Byron Buxon Has Arrived

Photo by Mike James – AP

This year’s addition of the Cedar Rapids Kernels was scheduled to arrive at the Eastern Iowa Airport last night.  The entire team and season holds special interest for me.  After a long and productive relationship with the Los Angeles Angels (I still call them the California Angels), the Kernels signed a new player development deal with the Minnesota Twins over the off-season.

This brings many interesting aspects to Kernels baseball.  First, there is the proximity to the big league club.  Let’s face it, it was tough to follow the Angels unless you were an insomniac with the MLB Extra Innings package.  I hope this provides a boost in attendance as well as fan interest.  The Kernels are already reporting ticket sales for single games coming from the twin cities and Rochester.  All good.  There is also a great chance that the good people of Cedar Rapids will get to see a big leaguer or two on rehab assignment.  I still remember Damon Berryhill, on rehab from the Cubs, when he nearly homered off the scoreboard during a visit to town.  Finally, we may get to see some great prospects as the Twins try to develop players who they want to keep in close contact with.  That brings me to Byron Buxton.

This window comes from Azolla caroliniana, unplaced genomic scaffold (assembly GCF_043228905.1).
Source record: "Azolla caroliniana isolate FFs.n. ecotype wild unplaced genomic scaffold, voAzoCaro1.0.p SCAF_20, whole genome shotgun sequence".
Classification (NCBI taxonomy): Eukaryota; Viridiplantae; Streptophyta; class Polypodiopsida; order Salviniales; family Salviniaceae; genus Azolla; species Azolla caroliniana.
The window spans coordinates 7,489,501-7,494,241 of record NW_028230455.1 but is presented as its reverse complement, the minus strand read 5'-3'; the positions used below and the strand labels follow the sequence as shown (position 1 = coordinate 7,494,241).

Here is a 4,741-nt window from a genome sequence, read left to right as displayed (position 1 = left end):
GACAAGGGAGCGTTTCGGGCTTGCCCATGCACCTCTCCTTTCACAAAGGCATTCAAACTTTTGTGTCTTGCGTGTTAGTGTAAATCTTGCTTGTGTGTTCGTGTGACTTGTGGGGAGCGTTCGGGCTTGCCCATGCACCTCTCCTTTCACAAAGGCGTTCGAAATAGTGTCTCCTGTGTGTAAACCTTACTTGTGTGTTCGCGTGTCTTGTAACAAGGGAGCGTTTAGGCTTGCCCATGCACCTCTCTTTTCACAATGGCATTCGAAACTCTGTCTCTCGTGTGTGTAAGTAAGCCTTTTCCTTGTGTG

Byron Buxton was a first round selection for the Twins last year.  Not just a first rounder.  He was the second overall pick in the draft.  That makes him the highest draft pick to ever be assigned to the Cedar Rapids club.  Time will tell of course, but everything I read about him says that he is the real deal and destined for greatness.  A couple of years ago when I saw Mike Trout play here for the first time, I commented to a co-worker that they should get out to the ball park and take a look quick, because he wouldn’t be her long.  He wasn’t and now he’s a star.  I can’t wait to see Byron take the field on Thursday.

Who am I kidding?  I can’t wait for anyone to take the field on Thursday.  It’s been a long, miserable winter and it’s finally over.  Spring starts on opening day.



The Spider’s Web